Much of this early work was revolutionary, even if its impact took decades to register. In 1965–1970, for example, François Furet and his collaborators published Livre et société dans la France du XVIIIe siècle.46 Using computational analysis of French bureaucratic and book trade records, Furet and his team offered foundational insights into reading prior to the 1789 revolution, and this work is only now being surpassed.47 A few years later, another French study pioneered the use of descriptive markers to assess the content of the pre-revolutionary newspaper press.48 The revolutionary research possibilities of large-scale digitization of extensive runs of newspapers using optical character recognition (OCR) and powerful bespoke search and analytic tools were only realized two decades later.49

These developments were accompanied from the mid-1990s by others which further empowered digital humanities research. These included the mass digitization of archives, objects, and printed texts; the advent and uptake of the internet; and the Text Encoding Initiative (TEI), a scholarly initiative which created machine-readable text encoding “guidelines for the creation and management in digital form of every type of data created and used by researchers in the humanities.”50 With the publication of the first TEI guidelines in 1994, the humanities community had for the first time common digital standards and markup to facilitate research, teaching, data curation and preservation, and, in due course, interoperability.51

The Digital Divide: Money, Power, Empire

We have seen already that digital humanities has inspired considerable theoretical and methodological debate. Its institutionalization has raised further criticisms. Critics worry about the creeping encroachments of neoliberalism and neocolonialism on academe, especially given the perceived technical and financial barriers of entry into the field.52 Teams of researchers and technologists can come with eye-watering price tags. The same can be said of indispensable research databases published by Gale-Cengage, ProQuest, and Adam Matthew Digital. For some, these costs represent an unwelcome corporate invasion of the traditional research space, particularly when accompanied by attempts to monetize humanities research.53 As winning funding has become an increasingly important activity for scholars, the expense of digital humanities research has perversely become one of its most prized aspects. Large European Research Council (ERC) grants for projects such as Radboud University’s MEDIATE project can reach €2 million, while projects such as Oxford University’s Cultures of Knowledge, the Old Bailey Online and its successors, or Western Sydney University’s French Book Trade in Enlightenment Europe project have often received repeat grants in six or seven figures. Major players have therefore emerged, surrounded by a cadre of precariously employed early-career scholars who often find themselves moving internationally as digital projects start and finish.54 Yet these projects are collectively dwarfed in scale by the most ambitious project to date, the ERC-backed Time Machine project, which requires funding on a breathtaking scale. It involves, at the time of writing, 645 partner organizations in forty-five countries and has received, €1 million of ERC preliminary funding for just its strategic planning phase.55 For the flagship Venice Time Machine initiative alone, there are plans to digitize, analyze, and make accessible the entire Venetian state archives, which occupy eighty kilometers of archival storage.56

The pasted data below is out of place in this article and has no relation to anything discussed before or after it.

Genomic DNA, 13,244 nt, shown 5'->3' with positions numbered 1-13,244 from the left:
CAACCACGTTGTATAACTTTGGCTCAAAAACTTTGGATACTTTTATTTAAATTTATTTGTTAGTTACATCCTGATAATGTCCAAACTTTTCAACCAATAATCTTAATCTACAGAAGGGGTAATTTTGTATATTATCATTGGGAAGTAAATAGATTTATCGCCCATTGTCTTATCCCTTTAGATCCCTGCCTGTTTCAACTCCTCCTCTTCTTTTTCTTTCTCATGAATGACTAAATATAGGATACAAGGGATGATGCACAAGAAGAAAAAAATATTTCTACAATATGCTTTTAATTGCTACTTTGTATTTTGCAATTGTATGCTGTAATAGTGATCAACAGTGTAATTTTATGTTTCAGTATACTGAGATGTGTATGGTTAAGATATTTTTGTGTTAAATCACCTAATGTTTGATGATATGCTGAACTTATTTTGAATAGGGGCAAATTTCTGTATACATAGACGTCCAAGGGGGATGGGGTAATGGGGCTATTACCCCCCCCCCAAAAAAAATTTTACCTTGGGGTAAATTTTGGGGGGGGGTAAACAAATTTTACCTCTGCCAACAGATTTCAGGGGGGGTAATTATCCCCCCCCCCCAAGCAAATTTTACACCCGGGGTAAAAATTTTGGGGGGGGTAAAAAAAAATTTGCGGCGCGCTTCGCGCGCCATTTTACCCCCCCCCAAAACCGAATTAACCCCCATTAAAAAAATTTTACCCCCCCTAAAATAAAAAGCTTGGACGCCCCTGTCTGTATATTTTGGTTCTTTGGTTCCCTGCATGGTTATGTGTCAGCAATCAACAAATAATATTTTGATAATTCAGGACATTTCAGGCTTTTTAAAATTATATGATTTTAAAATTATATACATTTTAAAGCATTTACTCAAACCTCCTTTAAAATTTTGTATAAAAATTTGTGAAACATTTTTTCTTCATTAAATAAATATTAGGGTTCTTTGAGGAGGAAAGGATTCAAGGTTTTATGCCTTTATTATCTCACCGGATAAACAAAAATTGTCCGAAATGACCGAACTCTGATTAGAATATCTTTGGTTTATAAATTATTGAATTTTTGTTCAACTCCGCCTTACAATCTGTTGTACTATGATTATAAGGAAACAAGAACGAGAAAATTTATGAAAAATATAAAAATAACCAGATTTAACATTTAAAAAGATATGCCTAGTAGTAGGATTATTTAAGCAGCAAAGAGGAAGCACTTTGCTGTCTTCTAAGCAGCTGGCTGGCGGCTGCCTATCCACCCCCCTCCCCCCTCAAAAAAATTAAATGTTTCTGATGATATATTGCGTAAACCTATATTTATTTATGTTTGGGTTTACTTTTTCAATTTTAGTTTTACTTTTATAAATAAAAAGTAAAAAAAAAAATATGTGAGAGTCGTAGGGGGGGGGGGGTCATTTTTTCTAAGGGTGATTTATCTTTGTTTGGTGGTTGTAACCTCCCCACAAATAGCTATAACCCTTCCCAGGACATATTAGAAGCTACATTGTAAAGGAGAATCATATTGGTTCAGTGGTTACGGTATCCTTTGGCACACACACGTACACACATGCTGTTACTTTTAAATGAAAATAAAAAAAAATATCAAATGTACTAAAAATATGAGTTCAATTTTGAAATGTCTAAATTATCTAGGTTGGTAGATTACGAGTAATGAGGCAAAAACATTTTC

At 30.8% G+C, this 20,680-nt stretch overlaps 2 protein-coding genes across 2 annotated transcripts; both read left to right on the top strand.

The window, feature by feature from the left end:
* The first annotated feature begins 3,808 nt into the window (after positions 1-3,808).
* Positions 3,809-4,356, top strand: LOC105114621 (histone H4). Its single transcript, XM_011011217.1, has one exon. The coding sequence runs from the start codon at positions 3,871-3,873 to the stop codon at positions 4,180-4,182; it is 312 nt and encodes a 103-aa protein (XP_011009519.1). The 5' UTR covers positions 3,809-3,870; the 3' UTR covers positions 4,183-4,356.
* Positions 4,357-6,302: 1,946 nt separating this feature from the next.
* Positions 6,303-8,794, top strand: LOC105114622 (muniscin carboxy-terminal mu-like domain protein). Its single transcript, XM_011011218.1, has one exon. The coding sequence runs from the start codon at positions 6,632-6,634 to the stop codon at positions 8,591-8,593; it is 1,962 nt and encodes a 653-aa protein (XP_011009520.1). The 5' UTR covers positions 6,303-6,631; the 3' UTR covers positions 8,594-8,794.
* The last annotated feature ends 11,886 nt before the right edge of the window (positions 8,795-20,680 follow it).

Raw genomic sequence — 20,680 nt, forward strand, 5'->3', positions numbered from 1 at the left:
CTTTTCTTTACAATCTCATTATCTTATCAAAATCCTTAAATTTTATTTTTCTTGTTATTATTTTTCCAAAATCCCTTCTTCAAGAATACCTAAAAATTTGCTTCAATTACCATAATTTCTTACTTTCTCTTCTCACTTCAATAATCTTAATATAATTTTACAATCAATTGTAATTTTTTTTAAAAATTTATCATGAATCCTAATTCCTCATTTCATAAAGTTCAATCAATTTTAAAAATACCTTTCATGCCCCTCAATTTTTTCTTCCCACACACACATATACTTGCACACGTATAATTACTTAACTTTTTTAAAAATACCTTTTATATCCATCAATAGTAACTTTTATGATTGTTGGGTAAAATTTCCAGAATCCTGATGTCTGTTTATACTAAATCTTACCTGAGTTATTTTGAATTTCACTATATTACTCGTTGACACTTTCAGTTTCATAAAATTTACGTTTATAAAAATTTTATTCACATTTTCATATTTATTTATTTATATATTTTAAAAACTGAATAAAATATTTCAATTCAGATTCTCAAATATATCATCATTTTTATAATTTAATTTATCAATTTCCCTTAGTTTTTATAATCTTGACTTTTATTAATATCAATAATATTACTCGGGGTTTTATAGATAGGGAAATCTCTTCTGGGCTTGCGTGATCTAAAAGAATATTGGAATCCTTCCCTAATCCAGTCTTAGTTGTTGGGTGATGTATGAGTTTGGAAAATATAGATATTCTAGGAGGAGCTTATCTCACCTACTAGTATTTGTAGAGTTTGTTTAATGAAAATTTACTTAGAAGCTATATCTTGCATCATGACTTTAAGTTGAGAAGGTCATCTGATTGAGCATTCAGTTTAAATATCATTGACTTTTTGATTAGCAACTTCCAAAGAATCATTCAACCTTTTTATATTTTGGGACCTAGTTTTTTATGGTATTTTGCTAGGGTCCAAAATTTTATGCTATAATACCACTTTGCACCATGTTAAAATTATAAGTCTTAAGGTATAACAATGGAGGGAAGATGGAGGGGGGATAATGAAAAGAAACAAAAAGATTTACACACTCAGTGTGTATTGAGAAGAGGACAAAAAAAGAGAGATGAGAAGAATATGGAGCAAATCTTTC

The fear of a growing “digital divide” between wealthier and poorer researchers, institutions, libraries, and countries is thus not without foundation. Nevertheless, scholars in the Global South have found ways to embrace digital humanities, as evidenced by pioneering efforts such as India’s Digital Humanities Alliance for Research and Teaching Innovations (DHARTI), the Network for Digital Humanities in Africa, and the global movement for Indigenous Data Sovereignty. Such scholars have also pioneered approaches to digital scholarship that harness the power of ordinary computers, eschewing centralized computing clusters and subscription databases. The movement is known as “jugaad in India, gambiarra in Brazil, rebusque in Columbia, jua kali in Kenya, and zizhu chuangxin in China,” or as “minimal computing” in the Anglophone world.57 This is a vital and creative movement, though of course jugaad [“making do”] would not be necessary if the digital divide were not a reality.